I use YouTube but I’m not happy about the video quality or losing control of our branding. How much will it cost to host my own videos?

If you only have a few videos and are able to host them on your current web server, the only costs are for video compression, setting up the player controls, and providing the web links or embed code. Videos under 10 minutes are just $35 to compress, and setting it all up costs only $50 for each group of 10 videos. So if you wanted to host 10 videos on your existing website that are each under 10 minutes in length, you’d have a one-time fee of $400 to get it up and working, with no additional monthly fee. Spread that cost over a full year and it’s only $13/month to gain complete control over the quality, look and performance of your videos. After that first year, there are no additional costs since you’ve paid for the compression and they’re hosted on your own web server. So if 1000 people watch your videos during that year, it would only cost you 40 cents to reach each one of them. For a real-world example, we host a website for Tiebreaker Water Park in Hopkinsville, and a single video on their site gets well over 5000 plays each summer. So the cost per viewer is mere pennies.

I keep reading about bandwidth. What exactly is it and how is it determined?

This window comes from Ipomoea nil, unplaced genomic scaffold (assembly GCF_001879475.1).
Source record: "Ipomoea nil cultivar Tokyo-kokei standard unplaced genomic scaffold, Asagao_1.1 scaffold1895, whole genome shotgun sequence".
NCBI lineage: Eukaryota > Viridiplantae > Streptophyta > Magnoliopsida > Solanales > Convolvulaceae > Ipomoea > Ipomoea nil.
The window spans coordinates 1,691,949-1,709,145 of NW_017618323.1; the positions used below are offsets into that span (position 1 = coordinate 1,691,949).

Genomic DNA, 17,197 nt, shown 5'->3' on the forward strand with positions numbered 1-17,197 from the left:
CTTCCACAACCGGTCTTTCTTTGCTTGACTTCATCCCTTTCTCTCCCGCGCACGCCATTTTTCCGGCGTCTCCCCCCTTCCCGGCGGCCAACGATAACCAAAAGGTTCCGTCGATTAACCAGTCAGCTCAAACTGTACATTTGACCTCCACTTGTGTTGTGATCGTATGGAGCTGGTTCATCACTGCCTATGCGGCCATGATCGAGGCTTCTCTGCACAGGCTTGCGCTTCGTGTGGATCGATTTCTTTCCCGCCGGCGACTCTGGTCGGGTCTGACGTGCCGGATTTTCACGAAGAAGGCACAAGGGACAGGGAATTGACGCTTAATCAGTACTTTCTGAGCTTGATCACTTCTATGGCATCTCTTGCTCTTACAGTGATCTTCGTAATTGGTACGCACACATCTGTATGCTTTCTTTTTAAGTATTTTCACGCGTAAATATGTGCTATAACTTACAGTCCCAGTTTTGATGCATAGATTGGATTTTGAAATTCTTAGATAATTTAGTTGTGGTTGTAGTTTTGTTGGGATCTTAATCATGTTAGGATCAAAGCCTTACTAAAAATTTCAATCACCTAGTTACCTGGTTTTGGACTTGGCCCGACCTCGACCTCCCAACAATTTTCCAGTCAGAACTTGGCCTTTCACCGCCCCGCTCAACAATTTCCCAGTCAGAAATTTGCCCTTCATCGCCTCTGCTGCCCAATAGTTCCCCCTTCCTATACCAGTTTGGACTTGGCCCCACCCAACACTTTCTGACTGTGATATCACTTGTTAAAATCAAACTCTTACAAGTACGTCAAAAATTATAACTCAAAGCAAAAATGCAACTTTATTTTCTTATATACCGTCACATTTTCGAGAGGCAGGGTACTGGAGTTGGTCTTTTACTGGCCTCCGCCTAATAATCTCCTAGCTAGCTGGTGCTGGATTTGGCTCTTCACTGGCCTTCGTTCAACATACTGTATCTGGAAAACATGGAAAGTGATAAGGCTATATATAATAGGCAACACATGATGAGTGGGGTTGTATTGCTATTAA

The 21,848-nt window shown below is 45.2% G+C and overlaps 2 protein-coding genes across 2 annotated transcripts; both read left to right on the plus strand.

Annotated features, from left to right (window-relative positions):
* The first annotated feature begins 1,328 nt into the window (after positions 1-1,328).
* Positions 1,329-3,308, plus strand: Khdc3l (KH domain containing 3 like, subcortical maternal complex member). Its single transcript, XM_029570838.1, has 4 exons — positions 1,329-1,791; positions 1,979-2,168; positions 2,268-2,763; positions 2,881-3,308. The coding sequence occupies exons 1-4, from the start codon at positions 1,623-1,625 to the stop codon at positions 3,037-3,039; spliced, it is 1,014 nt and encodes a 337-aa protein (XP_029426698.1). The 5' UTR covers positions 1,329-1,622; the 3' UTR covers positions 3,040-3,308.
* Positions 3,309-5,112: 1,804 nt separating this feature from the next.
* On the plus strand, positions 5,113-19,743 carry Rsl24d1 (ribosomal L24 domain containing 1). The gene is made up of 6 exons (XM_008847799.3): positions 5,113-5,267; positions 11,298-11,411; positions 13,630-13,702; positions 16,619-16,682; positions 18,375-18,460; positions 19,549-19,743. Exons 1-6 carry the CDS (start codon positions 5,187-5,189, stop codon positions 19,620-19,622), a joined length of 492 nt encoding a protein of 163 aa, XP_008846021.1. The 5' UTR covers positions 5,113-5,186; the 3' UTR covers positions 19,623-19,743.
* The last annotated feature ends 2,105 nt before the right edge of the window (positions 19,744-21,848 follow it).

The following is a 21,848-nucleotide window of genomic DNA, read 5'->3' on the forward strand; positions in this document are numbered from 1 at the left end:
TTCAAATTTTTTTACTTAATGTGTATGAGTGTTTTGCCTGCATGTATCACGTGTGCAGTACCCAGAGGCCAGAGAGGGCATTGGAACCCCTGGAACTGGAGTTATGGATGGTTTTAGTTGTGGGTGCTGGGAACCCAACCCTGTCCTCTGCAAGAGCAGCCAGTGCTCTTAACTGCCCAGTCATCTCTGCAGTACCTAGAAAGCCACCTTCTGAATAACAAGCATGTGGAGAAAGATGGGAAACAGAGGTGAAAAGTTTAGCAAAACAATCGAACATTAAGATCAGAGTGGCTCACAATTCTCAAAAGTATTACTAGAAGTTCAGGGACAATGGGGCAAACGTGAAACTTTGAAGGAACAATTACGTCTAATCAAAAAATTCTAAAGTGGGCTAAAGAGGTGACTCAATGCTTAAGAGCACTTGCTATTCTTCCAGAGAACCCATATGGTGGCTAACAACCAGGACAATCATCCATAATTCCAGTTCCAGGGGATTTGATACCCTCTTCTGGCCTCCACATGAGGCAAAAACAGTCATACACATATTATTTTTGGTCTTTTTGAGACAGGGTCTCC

Most web hosts charge a monthly hosting fee and you have a certain amount of storage space on their server. Bandwidth on the other hand is the amount of data that is accessed from your site each month. Most basic web-hosting plans provide about 20GB of storage and a couple of GB of bandwidth, which is plenty for most small businesses. But if you have videos that get played a lot, it can be easy to exceed the bandwidth limits, which means added cost.

So if you have a lot of videos, and/or thousands of daily viewers, you might need to use a dedicated video host. YouTube can be a great choice for this as it’s free, but you’ll have to live with YouTube’s logo branding on your videos. Vimeo is another great choice and is only about $200/year (about $17/month) and includes 20GB of storage with no bandwidth limits.